- God’s grace is sufficient for all our weaknesses. But sometimes the grace shines through our weaknesses—even emotional weaknesses—not by eliminating them, as Paul found out with his thorn in the flesh, but by giving us strength to bear them and turn the situation to good (2 Cor. 12:6-10; Rom. 8:28).
- We sometimes do not make use of the available healing grace of God owing to ignorance, stubbornness or sin. Just as God uses specially trained people like medical doctors to bring healing grace for physical illness, he can use specially trained people, for our emotional illnesses too. Others, especially people skilled in the workings of the mind like psychiatrists and counsellors, may be able to see things about us, which we cannot see because of our confused emotional involvement in our problems.
- It is no secret that God uses the least expected instruments to do mighty things for him so that more glory would go to him (1 Cor. 1:26-31). This gives hope to all of us. All the people discussed in the book did great things despite their weaknesses.
- Some people, nursing hurts and wounds that have resulted in some imbalance in their personalities, compensate for those weaknesses through a determination that enables them to persevere until great things are achieved through them.
- While we may understand the causes for our weaknesses, we must not excuse them. In fact we must try hard to overcome them. In the meantime we may need to ensure that others compensate for our weakness by filling in and doing things which we would not do well.
- Most of the heroes Dr. Davies described had others who understood them, accepted them in spite of their weaknesses and counselled and encouraged them. Friends also help to moderate the damage that could be done through our weaknesses. Martin Luther had John Staupitz whom he called his “father in Christ,” and he also had an understanding wife. John Bunyan was greatly helped by a pastor called John Gifford. He spoke of “Holy Mr. Gifford, whose doctrine, by God’s grace, was much of my stability.” William Cowper had several friends, among them the Anglican priest and hymn writer John Newton (“Amazing Grace”). Lord Shaftesbury had a loving wife. J. B. Phillips had several friends and a psychiatrist who helped him. C. S. Lewis had a large number of friends who helped shape his thinking, some of whom were famous authors themselves.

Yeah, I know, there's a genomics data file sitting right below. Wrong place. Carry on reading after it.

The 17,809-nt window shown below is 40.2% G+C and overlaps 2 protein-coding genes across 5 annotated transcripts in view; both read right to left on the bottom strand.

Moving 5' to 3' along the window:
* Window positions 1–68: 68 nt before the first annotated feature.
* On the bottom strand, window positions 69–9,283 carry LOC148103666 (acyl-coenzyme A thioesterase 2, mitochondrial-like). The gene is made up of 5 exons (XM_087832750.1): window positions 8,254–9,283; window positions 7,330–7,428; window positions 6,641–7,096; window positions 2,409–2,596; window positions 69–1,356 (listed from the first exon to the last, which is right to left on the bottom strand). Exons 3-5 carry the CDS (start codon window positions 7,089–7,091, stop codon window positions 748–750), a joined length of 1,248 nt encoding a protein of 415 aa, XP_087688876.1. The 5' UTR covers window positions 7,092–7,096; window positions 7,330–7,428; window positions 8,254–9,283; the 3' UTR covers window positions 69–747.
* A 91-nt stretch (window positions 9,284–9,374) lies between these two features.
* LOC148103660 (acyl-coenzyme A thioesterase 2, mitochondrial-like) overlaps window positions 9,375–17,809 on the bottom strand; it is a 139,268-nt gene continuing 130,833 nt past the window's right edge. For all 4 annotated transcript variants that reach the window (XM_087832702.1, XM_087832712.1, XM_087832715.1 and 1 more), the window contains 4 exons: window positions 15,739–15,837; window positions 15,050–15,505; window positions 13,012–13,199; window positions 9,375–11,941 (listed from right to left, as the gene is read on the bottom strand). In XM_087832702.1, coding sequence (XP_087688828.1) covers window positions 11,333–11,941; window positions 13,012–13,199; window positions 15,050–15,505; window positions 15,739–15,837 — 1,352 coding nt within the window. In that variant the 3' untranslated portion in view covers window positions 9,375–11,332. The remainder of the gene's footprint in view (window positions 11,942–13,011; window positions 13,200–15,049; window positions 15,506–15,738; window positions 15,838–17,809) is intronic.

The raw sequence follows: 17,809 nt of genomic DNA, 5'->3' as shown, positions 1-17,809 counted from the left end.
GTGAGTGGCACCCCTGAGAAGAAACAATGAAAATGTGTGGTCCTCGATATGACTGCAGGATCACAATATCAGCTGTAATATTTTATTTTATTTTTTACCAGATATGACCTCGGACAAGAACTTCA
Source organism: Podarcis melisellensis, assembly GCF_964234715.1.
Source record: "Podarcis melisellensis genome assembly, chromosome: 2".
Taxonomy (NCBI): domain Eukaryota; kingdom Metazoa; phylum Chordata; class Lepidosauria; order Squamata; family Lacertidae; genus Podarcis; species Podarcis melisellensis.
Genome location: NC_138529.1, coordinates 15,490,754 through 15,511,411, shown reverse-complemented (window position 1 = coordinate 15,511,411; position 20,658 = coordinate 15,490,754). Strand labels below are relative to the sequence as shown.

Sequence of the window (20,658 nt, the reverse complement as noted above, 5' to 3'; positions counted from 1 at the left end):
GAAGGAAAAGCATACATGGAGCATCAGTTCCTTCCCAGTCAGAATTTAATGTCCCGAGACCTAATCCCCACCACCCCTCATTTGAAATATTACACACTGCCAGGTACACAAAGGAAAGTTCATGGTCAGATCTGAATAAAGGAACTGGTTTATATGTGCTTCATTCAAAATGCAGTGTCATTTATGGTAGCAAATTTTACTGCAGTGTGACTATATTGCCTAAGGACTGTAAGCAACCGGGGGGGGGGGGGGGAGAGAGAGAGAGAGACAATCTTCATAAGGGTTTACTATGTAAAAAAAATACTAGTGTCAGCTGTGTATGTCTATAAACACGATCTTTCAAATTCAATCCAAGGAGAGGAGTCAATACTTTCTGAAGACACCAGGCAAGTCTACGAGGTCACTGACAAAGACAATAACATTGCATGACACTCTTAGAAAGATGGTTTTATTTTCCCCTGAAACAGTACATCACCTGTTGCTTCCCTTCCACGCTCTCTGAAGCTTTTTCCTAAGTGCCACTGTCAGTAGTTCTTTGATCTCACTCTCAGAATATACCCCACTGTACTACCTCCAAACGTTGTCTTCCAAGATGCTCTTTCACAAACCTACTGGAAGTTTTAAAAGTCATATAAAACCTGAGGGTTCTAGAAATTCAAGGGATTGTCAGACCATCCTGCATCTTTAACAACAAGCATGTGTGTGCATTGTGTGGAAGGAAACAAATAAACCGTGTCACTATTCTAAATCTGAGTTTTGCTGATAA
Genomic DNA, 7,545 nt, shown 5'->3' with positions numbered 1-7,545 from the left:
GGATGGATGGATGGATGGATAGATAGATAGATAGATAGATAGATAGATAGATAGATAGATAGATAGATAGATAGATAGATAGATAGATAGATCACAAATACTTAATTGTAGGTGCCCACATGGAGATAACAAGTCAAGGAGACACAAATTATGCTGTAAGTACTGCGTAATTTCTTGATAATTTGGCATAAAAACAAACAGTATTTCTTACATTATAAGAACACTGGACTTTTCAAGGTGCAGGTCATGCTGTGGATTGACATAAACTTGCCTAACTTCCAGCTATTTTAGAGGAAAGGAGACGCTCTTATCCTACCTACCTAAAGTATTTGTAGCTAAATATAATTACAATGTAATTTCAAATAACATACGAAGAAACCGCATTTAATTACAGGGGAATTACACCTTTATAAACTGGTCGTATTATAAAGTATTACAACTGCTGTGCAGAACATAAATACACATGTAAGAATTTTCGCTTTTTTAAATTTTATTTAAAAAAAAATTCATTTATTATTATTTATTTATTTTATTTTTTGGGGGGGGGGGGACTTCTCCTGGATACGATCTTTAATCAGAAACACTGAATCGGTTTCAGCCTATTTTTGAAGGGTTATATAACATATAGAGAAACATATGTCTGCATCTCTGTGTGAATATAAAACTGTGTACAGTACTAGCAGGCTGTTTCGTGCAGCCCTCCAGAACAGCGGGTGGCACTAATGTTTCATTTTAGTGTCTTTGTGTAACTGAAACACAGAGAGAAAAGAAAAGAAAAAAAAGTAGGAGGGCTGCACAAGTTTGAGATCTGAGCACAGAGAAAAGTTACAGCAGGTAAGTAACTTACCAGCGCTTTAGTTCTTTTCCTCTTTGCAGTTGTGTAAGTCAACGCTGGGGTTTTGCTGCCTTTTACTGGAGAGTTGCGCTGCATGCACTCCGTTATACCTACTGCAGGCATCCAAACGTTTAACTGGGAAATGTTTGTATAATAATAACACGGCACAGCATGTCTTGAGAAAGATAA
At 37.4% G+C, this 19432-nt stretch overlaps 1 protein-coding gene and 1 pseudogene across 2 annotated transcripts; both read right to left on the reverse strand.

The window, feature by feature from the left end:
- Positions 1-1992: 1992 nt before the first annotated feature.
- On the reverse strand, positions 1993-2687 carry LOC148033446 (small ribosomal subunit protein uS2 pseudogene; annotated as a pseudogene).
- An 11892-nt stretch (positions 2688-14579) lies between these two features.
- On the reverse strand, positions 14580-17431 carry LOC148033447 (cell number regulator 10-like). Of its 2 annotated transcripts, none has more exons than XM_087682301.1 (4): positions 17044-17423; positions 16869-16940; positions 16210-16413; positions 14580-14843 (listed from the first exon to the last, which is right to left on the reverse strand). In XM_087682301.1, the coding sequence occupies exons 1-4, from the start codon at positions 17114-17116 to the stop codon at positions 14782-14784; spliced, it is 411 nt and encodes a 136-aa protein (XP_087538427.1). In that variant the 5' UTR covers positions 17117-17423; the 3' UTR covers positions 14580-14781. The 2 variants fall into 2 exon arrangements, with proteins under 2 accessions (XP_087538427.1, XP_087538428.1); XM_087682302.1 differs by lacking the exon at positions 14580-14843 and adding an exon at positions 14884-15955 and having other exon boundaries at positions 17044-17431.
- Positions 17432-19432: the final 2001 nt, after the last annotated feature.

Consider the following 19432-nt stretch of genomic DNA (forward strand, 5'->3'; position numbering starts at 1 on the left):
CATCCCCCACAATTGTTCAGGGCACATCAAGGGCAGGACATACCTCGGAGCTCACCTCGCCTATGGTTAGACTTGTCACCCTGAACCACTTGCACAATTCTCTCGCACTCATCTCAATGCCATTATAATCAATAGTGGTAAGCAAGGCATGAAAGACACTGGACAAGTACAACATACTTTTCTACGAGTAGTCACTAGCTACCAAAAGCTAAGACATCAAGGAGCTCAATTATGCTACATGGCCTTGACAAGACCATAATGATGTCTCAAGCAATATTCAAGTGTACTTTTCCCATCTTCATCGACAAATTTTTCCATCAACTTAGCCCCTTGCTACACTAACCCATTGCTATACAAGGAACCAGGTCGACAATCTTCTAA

- We need to learn the art of helping people with weaknesses by listening to them, advising, rebuking and comforting them. But we must avoid devastating them, through incessant and harsh criticism over weaknesses that will change only very slowly and may sometimes not change at all this side of heaven. That important Christian trait of longsuffering come in here (1 Cor. 13:4; Gal. 5:22; Eph. 4:2, Col. 3:12).We are in danger of crushing the spirit of people through harping on their weaknesses. Some could in reaction develop a strong determination and become great successes. But they will have a bitter edge that spoils all the successes they achieve through their determined spirit.
- Sometimes those with special weaknesses are able to minister in a uniquely effective way to others with weaknesses This is certainly true of the spiritual impact of the writing of J. B. Phillips and William Cowper. Lord Shaftesbury who suffered much from parental neglect did much to alleviate the suffering of neglected children.
- All the subjects of Dr. Davies study worked very hard. He says, “Only small part of genius is inspiration, and a great deal is perspiration”. When it comes to faithfulness there is indeed no substitute for hard work (2 Tim. 2:6). Dr. Davies describes this in terms of costly obedience: “Obedience was a daily workout for our heroes.” They did didn’t take to many of the things they did naturally. They simply decided that they would be obedient daily to their call.
In the meantime…
- We thank God for his grace that is greater than our weaknesses.
- We acknowledge that, if God has used us in his service, it is not because of any worthiness in us, but because of his mercy (2 Cor. 4:1).
- We thank God for the friends who mediate this grace in our lives.
- We long for the redemption of our bodies in heaven.
- We ask God to forgive us for dealing insensitively with people’s weaknesses.
- We resolve to help our brothers and sisters struggling with weaknesses to achieve their fullest potential under God.
- In fact, we will refuse to give up on people because of their human weaknesses and look at them instead with eyes influenced by hope in what can be done through God’s grace.